The central character, Cazaril, is far and away the scene stealer in this book however. A brilliant minor nobleman who was betrayed four years ago into foreign slavery, he returns destitute to his birth land looking for a place to belong. It becomes obvious to everybody that his honor and wisdom are not to be underestimated, particularly when a few political enemies make that very mistake.Read more ›
The world of Chalion is a wonderful land created less out of fairy tale and more from Spanish-influenced history. Bloody, yes, but also bloody brilliant. The best I've read all year, without any doubt. For many of the same reasons I love her Miles Vorkosigan series (humor, heart, action & adventure, etc..) I also love 'Curse of Chalion'. But there are other reasons to love this novel all on its own. Her characters breathe; her world is whole unto itself; and this story can stand alone and be great even if the author chooses never to visit here again. But I'm really hoping that she will, sometimes at least. :)
Most Recent Customer Reviews
Bujold has crafted a very richly-developed fantasy world and a main character who seeks no wealth or fame, but winds up saving the kingdom. Read morePublished 1 day ago by Virginia Booklover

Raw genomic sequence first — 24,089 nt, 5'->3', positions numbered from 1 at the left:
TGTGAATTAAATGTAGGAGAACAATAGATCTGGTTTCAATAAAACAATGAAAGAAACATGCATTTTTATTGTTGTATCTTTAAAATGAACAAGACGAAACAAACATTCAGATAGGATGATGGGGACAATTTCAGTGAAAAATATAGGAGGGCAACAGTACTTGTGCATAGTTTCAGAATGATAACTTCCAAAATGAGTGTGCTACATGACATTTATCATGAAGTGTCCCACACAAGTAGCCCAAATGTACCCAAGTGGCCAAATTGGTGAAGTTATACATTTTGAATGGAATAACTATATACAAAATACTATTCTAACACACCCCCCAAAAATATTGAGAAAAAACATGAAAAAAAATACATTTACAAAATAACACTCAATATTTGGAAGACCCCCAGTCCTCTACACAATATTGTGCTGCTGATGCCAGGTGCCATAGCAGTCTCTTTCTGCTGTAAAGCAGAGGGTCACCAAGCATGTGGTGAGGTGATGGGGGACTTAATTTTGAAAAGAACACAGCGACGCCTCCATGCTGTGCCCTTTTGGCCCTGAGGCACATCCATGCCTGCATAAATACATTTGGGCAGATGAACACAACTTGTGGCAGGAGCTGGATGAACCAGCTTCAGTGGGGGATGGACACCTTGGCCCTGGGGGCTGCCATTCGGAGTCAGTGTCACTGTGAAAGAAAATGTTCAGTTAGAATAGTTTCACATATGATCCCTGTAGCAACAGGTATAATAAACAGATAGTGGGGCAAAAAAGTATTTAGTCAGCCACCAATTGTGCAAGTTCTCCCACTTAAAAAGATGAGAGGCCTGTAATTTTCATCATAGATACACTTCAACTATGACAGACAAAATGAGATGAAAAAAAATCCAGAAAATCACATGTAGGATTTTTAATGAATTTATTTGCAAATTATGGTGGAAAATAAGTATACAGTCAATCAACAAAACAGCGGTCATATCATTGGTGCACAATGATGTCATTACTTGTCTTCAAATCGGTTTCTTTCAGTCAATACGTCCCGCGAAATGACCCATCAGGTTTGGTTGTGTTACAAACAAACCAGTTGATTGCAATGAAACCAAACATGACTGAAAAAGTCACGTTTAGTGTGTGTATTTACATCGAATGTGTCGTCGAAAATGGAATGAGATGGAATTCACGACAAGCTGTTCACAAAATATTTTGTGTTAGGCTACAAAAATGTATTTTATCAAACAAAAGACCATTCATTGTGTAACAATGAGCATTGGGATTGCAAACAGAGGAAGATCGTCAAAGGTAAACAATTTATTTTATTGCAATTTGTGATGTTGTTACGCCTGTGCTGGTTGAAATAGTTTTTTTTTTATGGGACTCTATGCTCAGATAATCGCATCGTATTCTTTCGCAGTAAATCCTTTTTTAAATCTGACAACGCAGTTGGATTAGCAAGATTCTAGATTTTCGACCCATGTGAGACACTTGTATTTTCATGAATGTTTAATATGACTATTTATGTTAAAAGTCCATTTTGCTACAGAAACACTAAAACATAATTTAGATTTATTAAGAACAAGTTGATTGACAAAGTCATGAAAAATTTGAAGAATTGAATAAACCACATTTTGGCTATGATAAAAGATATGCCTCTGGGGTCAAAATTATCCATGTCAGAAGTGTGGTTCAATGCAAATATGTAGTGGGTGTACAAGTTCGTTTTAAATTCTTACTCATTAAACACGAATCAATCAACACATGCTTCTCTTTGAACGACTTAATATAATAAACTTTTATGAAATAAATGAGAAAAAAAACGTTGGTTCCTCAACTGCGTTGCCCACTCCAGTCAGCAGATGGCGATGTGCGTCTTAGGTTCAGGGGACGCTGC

This story is great and draws you in by the second page. Although the plot is complicated it runs smoothly and you are totally on the hero's side. Read morePublished 6 days ago by Ben
Very nearly 5 stars. Thoroughly enjoyed this well written fantasy novel & would recommend this to everyone even if fantasy is not really your thing as the bottom line is that it's... Read morePublished 8 days ago by James Montgomery
I usually like fast paced adventure/fantasy/mystery books (Game of Thrones, Robin Hobb, Michael Connelly). Read morePublished 10 days ago by RDFinBucksCo
This is one of the best straight fantasy books I've read. There is some mention of the existence of sex but it isn't anything graphic. Read morePublished 14 days ago by Amazon Customer
This is my very favorite book ever. Not my favorite fantasy book, my favorite book. Period. I love how Bujold develops her characters and how she takes cues from medieval Spain but... Read morePublished 1 month ago by Megan Smith
This is one of my favorite books of all time. If you enjoy Bujold's other books but aren't too sure about the fantasy genre, do yourself a favor and give this a read. Read morePublished 1 month ago by Abby K
Five gods, this is good! A believable background world with developed characters. A convincing (in-story) religion. In fact I'd call it theological fiction rather than fantasy. Read morePublished 1 month ago by Claudia Crowley
This book started slow. Really slow. I almost abandoned it. I'm so glad I didn't and once the tale gripped me I could not put it down.Published 1 month ago by Mark Mieczkowski